Africa is increasingly gaining a reputation in the e-health space, thanks to the innovatives solutions developed by the likes of LifeQ, Vula Mobile and hearScreen.
A young Ugandan, Makerere University graduate Brian Gitta, may well have the next one on his hands. His company, thinkIT, has developed Matibabu, a non-invasive device used to test for malaria, with smartphones used for diagnosis.
The concept came about because Gitta was fed up of needles.
“I was already getting injections three times a day to fight off a foodborne illness. But as my fever spiked and the pain in my joints worsened, I suspected I was suffering yet another occurrence of malaria, the disease I had contracted as a child and currently kills one child every minute in the developing world,” he told Disrupt Africa.
This suspicion was confirmed by a nurse at a local clinic, using a needle and syringe.
“I hated the needles and kept thinking of ways people could be diagnosed without pain,” Gitta said.
That puzzle was still on his mind weeks later as he began his studies in computer science at Makerere University, and he started thinking about ways technology could be used to improve malaria detection.
“The standard method of determining whether someone has malaria is drawing blood and viewing it under a microscope, which requires health workers and facilities that are scarce in many low-income communities,” Gitta said.
“For me, the goal wasn’t just to alleviate momentary pain; eliminating needles and the need for a lab would not only limit the risk of infection but allow for diagnosis in communities that had no medical centres.”
Gitta shared the idea with his friend Joshua Businge, and they began researching new ways to detect malaria. They learned that for years, light sensors have been used to read the blood’s oxygen content through the skin. This seemed like a promising avenue to explore, so the pair recruited Josiah Kavuma and Simon Lubambo, students skilled in engineering hardware.
The result was Matibabu. A user simply inserts a finger into the clipper device, and then plugs the device into a smartphone. They select “start diagnosis” on the phone, and wait for the diagnosis,which takes about a minute.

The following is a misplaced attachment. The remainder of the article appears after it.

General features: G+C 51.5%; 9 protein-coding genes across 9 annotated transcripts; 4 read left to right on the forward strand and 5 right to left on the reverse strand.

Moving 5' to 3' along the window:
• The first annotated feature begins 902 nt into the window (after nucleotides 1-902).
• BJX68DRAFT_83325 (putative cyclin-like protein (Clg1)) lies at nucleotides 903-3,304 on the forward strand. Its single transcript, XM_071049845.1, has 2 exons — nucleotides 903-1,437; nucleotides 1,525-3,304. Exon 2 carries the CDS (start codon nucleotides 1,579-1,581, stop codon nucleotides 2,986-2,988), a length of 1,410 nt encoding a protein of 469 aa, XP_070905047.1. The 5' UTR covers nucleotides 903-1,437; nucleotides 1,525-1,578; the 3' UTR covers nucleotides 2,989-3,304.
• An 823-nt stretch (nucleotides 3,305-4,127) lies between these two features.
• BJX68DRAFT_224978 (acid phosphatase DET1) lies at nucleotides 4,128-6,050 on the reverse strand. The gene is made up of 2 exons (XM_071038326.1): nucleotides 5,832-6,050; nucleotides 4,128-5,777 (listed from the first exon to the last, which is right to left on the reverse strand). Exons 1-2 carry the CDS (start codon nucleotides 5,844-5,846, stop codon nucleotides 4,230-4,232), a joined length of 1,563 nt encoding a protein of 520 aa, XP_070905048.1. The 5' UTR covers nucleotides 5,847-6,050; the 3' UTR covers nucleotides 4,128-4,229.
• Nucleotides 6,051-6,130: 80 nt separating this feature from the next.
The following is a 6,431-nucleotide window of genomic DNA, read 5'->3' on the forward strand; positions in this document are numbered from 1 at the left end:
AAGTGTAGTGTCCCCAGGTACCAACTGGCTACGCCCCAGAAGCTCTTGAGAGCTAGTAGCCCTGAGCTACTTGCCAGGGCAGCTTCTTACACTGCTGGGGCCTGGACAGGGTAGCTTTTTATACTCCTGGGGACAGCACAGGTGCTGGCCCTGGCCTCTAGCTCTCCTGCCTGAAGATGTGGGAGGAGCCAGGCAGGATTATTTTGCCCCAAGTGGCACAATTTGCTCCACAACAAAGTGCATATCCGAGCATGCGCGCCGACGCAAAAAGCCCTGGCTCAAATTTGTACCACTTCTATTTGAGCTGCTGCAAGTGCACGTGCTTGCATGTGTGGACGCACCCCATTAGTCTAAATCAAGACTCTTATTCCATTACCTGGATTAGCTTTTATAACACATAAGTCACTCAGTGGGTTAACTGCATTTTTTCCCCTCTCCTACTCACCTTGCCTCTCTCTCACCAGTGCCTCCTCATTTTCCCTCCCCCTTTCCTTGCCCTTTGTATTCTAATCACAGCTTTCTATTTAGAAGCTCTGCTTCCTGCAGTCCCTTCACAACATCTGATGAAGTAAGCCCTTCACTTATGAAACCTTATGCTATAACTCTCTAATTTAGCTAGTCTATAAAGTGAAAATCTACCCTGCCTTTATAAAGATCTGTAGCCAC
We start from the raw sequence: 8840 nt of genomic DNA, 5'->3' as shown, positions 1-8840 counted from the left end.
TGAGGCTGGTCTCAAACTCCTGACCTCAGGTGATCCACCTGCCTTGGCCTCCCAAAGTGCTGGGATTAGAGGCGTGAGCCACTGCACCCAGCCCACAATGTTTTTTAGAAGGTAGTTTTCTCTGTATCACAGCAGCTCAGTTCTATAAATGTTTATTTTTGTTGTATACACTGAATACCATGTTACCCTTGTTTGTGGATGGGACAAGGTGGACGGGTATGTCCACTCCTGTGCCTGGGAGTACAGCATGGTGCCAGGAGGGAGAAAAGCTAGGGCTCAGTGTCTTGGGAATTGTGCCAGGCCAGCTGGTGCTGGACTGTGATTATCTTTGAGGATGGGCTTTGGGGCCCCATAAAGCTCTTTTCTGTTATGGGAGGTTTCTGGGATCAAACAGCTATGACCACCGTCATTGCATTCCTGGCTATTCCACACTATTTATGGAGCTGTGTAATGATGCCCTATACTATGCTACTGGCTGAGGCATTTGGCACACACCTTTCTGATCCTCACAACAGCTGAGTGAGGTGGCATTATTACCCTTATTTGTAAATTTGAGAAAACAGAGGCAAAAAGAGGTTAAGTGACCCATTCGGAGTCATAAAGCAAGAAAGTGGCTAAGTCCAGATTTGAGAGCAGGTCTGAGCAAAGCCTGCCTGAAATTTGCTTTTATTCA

“When a person is infected with malaria, the plasmodium affects the red blood cells, changing their shape and chemical properties, and also introducing hemozoin, a crystal-like substance,” Gitta said. “This is what the device looks out for to differentiate between a normal and an infected person.”
The solution addresses malaria disease management by offering cost-effective early diagnosis of the illness, reducing the amount of medication, the duration of treatment and the number of people suffering severe effects of malaria infection, without the need for a needle or trained personnel.
Matibabu has obtained funds through grants and partnerships with the likes of the Resilient Africa Network and Merck, as well prizes form pitching competitions. Listed below are the partners. It is now searching for funding for further development and hopes to hit the market in the next 18 months.
“The potential customers of Matibabu are both domestic and foreign. Domestic customers include individuals, hospital buying groups, country health ministries and other non-governmental organisations,” Gitta said.
“Uganda is our primary target, and later Sub-Saharan Africa, where malaria accounts for 25-40 per cent of outpatient visits and 20-50 per cent of hospital admissions. Early detection reduces the amount of medication and prevents the appearance of symptoms, causing a large socio-economic toll.”
The company will make money from hardware sales and additional services such as medical record integration.
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